I hope this finds you as well as it can. I have given you the name Farid because it is ranked at the top of the list of Syrian names at the highly rigorous peer reviewed source of e-babynames.com. I imagine the odds of this really being your name are miniscule, probably less than 0.1%.
I have just now bought what Unicef tells me will be Hats And Gloves For you and Three Other Syrian Children. This cost £12, which makes an average of £1.50 per hat or pair of gloves. I hope this doesn’t mean they’re like the shitty ones I got from Primark last week that got holes in on the first day of use and then torn to bits by the dog. In reality I know this is not how charities work. It is a neatly packaged product that allows them to make donors feel like they are doing something concrete, as well as potentially scamming their way out of buying a friend a proper christmas present, both of which were driving factors in my decision. In reality, Unicef spends 2% of its donations on administration, 24% on fundraising and lord knows how much flying about the world chucking woolen goods at people. These are the practical realities of any large scale operation, but you can’t tell that to people like me in the west. We’ll just piss it all away on the Donkey Sanctuary instead.
Because I am a UK taxpayer, my government will top up my donation by 25%. Tomorrow night, however, they are planning to pass legislation to drop bombs on your country. Yeah, it is kind of the mother of all mixed messages, I know. There is some talk that there will be a rebellion amongst enough MPs to overturn the government’s plans. I don’t know what the odds of that are. 10%? The government is confident that bombs will only hit the bad guys. They acknowledge there is a chance that they won’t, but they don’t say what that chance is. This is probably academic to you anyway, as Russian, French and American bombs are already pouring over the streets you used to play in. Ours will be a drop in the ocean.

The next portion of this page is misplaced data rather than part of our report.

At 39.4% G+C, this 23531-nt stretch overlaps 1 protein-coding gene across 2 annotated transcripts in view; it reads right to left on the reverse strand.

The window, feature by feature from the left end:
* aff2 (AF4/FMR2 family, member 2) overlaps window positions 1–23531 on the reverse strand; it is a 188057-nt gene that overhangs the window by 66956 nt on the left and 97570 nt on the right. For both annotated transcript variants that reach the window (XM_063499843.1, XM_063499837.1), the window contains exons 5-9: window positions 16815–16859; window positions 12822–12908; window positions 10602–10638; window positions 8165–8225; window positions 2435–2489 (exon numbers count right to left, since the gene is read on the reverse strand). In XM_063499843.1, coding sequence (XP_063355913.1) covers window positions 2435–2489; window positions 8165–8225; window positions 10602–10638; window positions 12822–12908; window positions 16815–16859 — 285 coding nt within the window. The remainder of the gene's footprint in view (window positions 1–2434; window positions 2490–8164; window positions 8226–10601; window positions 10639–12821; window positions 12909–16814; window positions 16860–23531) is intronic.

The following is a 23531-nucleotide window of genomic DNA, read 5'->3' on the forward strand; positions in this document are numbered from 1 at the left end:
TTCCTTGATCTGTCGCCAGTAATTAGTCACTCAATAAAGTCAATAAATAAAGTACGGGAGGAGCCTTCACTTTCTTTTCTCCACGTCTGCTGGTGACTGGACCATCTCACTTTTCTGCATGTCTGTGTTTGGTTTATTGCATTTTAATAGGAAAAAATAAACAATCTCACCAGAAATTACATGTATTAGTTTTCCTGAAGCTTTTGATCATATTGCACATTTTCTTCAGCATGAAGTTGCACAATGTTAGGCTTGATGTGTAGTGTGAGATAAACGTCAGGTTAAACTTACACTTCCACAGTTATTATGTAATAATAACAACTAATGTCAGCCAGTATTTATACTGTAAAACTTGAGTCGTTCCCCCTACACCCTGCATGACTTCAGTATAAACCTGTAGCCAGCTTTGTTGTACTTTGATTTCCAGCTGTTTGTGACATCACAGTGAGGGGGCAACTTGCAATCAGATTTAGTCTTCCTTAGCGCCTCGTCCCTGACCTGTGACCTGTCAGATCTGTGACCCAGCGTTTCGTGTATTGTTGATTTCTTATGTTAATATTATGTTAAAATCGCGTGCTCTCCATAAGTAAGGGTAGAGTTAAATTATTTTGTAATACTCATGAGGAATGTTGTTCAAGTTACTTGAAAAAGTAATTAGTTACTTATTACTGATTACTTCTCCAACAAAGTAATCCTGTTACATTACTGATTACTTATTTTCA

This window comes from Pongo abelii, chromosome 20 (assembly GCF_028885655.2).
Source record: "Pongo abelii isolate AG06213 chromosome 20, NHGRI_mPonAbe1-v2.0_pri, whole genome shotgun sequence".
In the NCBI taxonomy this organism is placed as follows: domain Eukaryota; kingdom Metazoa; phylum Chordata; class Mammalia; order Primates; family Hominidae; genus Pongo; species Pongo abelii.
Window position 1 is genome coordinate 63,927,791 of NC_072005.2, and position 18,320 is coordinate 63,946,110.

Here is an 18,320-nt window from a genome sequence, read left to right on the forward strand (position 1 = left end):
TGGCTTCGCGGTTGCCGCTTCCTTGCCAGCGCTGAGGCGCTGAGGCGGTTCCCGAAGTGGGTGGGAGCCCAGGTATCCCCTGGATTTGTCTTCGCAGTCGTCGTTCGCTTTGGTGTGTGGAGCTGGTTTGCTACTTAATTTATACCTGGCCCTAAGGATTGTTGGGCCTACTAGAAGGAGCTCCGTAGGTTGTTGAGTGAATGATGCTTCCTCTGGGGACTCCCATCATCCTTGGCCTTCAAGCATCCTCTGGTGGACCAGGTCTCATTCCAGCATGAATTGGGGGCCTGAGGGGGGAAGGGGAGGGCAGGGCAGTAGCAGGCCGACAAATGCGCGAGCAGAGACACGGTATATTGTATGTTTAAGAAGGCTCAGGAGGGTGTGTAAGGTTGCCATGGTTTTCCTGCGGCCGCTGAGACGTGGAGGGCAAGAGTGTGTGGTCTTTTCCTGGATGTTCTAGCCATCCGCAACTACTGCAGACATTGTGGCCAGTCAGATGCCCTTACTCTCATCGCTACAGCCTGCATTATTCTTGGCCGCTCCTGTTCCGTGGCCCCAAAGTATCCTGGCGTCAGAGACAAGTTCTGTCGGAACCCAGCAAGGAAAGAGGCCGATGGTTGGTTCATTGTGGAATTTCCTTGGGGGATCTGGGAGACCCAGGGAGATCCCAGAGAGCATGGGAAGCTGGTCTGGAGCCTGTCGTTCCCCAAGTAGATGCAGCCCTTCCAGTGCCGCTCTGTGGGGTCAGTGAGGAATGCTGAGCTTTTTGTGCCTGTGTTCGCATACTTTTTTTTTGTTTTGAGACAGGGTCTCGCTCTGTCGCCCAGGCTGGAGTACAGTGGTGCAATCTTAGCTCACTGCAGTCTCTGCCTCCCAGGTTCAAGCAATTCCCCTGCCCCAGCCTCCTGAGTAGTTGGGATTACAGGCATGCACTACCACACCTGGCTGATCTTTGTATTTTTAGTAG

I like to think you are safely out of Syria, and planning to come to the UK. I like to think you have relatives here, and are using all the minutes you get on the camp’s computer to find out things about our culture and history. Here’s some key pointers from me:
- Greggs do a £1 pizza slice at lunch that isn’t as terrible as it looks.
- The Queen owns all swans, but they’re vicious bastards anyway so stay away from them.
- Steven Fry is a sort of secular Arch-Wizard who you treat like your uncle.
- The weather is inadequate at all times.
- John Lewis is a man who makes people cry at Christmas so they’ll buy his things.
- Bond movies were good, then bad, then ok, then terrible, and are now good again.
I like to think that this hat will mark a new era of health, safety and happiness in you and your family’s life. That you’ll be handed strange-coloured ones from the bottom of the box, and you and your mates will be the Orange Hat Gang. This will bind you together and start a lifelong friendship, and when you reach the UK, you will start an acappella group together at Uni and win Britain’s Got Talent and tour the world. Your message of peace and tight-knit four part harmonies will inspire people to rebuild the cities we have destroyed, and in Palmyra Airport they’ll build four statues to you that tourists drunk off Duty Free will climb up and take wobbly selfies on.
What are the odds of this? Equal to me winning the lottery ten times, only to have each ticket vapourised by a lightning bolt? Equal to me becoming Champion of All Sports 2016? Equal to finding a single drop in the ocean? More importantly, what are the odds I want these things to happen because I genuinely care for someone I’ve never met, versus the odds that I want my donation to be meaningful, and to have something to write about in my blog? 50/50?
I don’t know the truth, I only know the numbers, and not even many of those. I know that if you choose to cross the mediterranean there is at least a 1.6% chance you won’t survive it. I know that out of all the Syrian refugees odds of you legally gaining asylum in the UK are less than 0.5%. I know there is no place where the chance of violence following you is 0%. I know that in light of the over £600 million Unicef is looking to raise, this is a drop in the ocean.
There’s another key piece of Western culture, Star Wars Episode IV, where the characters are sailing through a sea of jagged rocks in space. The camp tin-man, who’s a bit smug about facts, says “Sir, the possibility of successfully navigating an asteroid field is approximately three thousand, seven hundred twenty to one.” To which the captain replies “never tell me the odds”.
Never let them tell you the odds, Farid. You are not a drop in the ocean. You are not a lottery ticket in a lightning storm. You will make it. With or without a hat.